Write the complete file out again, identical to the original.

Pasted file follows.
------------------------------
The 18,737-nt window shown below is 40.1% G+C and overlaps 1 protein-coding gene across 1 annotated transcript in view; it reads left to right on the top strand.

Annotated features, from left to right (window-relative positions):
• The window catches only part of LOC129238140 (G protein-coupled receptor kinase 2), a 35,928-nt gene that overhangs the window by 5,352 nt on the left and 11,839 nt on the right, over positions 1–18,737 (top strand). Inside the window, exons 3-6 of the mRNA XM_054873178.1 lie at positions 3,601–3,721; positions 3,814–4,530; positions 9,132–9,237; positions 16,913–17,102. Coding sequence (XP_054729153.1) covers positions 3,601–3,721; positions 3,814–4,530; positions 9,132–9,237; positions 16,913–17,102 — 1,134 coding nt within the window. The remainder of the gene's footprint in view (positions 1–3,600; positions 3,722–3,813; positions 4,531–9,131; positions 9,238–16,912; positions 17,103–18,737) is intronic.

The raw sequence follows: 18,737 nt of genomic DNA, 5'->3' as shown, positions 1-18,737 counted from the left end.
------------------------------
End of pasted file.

The 18,737-nt window shown below is 40.1% G+C and overlaps 1 protein-coding gene across 1 annotated transcript in view; it reads left to right on the top strand.

Annotated features, from left to right (window-relative positions):
• The window catches only part of LOC129238140 (G protein-coupled receptor kinase 2), a 35,928-nt gene that overhangs the window by 5,352 nt on the left and 11,839 nt on the right, over positions 1–18,737 (top strand). Inside the window, exons 3-6 of the mRNA XM_054873178.1 lie at positions 3,601–3,721; positions 3,814–4,530; positions 9,132–9,237; positions 16,913–17,102. Coding sequence (XP_054729153.1) covers positions 3,601–3,721; positions 3,814–4,530; positions 9,132–9,237; positions 16,913–17,102 — 1,134 coding nt within the window. The remainder of the gene's footprint in view (positions 1–3,600; positions 3,722–3,813; positions 4,531–9,131; positions 9,238–16,912; positions 17,103–18,737) is intronic.

The raw sequence follows: 18,737 nt of genomic DNA, 5'->3' as shown, positions 1-18,737 counted from the left end.